How to Set Up a Simple WordPress Contact Form in 30 Seconds
There are few websites these days that don’t have a “Contact” page containing a neatly laid out contact form. Adding a contact form to your site is a great way to help visitors get in touch with you without having to give out your email address.
There are dozens of contact form plugins out there for WordPress sites with all kinds of features, but often all you need is something simple.
In this quick tutorial I’ll show you how to set up a basic contact form.
How to Set Up a Contact Form in WordPress
There are lots of free contact forms available, but for his tutorial we are going to use Contact Widget by WPMU DEV. It allows you to put a contact form in any widgetized area of your site and is a ridiculously simple plugin to use.
It comes with built-in spam protection and options to customize the success message, change the admin email and add custom CSS.
You won’t have to worry about compatibility issues – Contact Widget works with Multisite installations and is easy to set up so every site in your network has their own contact form.
To set up Contact Widget, the first thing you need to do is download and activate the plugin.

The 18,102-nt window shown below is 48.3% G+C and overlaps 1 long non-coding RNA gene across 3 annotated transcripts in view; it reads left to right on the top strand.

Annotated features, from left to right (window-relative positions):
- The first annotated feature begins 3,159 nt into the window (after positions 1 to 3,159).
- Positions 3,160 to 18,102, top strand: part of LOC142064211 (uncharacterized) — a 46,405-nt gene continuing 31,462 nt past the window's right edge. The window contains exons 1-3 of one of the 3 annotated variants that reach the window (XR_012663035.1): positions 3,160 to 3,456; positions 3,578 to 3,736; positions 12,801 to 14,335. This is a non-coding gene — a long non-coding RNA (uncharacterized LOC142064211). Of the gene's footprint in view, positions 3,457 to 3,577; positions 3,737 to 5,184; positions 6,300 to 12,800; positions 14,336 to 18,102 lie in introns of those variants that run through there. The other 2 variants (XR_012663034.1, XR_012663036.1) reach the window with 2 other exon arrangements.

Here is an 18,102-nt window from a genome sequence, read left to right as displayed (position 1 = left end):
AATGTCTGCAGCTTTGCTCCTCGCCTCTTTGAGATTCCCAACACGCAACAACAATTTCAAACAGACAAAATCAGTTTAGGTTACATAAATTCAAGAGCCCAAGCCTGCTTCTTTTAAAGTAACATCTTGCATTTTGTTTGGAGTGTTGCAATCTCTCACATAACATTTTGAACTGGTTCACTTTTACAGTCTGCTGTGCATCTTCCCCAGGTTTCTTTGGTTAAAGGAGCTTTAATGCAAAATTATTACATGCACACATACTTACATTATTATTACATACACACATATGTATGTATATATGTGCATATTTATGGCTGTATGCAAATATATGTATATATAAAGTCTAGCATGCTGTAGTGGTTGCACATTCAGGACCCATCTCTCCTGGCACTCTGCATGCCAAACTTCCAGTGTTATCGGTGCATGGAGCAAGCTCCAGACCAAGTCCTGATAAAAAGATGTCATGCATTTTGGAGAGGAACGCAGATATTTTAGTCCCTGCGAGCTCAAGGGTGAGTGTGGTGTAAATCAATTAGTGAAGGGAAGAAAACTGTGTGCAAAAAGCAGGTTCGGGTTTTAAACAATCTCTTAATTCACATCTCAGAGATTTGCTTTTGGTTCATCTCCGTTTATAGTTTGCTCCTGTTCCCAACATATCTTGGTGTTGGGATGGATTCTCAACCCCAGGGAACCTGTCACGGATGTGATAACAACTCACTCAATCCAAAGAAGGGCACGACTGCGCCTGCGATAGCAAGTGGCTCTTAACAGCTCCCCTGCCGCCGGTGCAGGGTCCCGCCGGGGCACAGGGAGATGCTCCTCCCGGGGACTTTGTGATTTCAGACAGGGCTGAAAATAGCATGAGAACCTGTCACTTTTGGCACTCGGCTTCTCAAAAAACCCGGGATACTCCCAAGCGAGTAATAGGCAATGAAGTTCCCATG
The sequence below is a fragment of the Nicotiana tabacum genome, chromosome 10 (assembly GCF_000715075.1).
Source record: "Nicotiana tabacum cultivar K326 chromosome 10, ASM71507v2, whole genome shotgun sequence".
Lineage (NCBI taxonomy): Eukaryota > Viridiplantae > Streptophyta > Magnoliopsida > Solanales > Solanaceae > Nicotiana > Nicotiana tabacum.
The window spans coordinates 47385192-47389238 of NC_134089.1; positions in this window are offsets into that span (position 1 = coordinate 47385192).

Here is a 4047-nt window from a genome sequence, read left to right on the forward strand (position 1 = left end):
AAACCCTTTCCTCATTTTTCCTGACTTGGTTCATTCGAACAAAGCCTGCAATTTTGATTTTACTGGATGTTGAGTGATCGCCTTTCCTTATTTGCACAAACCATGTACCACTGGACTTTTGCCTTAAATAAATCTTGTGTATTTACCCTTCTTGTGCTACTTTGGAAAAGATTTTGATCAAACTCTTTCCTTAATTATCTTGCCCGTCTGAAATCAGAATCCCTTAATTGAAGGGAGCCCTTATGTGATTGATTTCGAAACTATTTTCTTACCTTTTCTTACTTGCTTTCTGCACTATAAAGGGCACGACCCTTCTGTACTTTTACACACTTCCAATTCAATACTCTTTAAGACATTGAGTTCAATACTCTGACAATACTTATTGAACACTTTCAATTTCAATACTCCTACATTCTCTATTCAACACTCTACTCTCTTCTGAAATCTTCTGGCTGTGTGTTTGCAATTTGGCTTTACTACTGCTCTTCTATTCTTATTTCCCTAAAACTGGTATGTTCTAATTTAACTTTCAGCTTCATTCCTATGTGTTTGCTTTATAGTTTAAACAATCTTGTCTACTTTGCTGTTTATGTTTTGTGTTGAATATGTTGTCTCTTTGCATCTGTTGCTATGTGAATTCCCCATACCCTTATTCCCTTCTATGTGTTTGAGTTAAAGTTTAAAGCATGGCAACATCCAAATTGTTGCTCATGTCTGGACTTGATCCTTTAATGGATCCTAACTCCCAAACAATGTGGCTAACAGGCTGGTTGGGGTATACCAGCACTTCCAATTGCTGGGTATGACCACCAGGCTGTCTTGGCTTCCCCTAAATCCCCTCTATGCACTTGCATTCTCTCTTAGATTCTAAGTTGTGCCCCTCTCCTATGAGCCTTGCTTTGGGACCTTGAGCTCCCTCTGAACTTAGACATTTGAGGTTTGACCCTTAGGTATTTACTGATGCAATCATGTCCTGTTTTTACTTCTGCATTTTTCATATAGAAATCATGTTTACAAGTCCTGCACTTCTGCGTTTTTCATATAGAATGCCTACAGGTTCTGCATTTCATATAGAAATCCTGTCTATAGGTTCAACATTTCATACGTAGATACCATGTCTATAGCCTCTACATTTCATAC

A new “Contact Form” widget will appear in your Available Widgets list in Appearance > Widgets. Drag the widget into any widgetized area of your theme. You may want to place the contact form in a sidebar or even in a footer. It’s entirely up to you.Once you’ve placed the widget, click the title and it will expand to reveal a number of pre-filled text areas, which you can edit. You may want to change “Contact Form” to something like, “Contact Me” or “Get in Touch!”
You can also change the admin email from the default if you would prefer emails sent from your contact form are redirected to a different email address.
The Contact Widget plugin allows you to enable Captcha to combat spam. Just click the “Enable CAPTCHA” box.
You’ll need to get a reCAPTCHA key to use this feature. Click on “generate a set of API keys here” and you’ll be taken to Google’s reCAPTCHA site.
Fill in the form, click “Create keys” and a set of keys will display on the next page. You’ll need to copy and paste these public and private keys into the corresponding text areas in the Contact Widget.
When you’re done editing the widget, click Save and refresh your site to see your new contact form.
If you’ve got the new default WordPress theme Twenty Fourteen installed, your contact form will look something like this:
I’ve turned on compact mode, which places the Subject, From and Message labels inside the text areas. You can easily turn this off by un-ticking “Compact mode” within the plugin.
The great thing about Contact Widget is that it matches any WordPress theme and if you want to tweak it just add your own custom CSS.
I hope you’ve found this tutorial helpful. What kind of contact form plugin do you use? Share your recommendations in the comments below.
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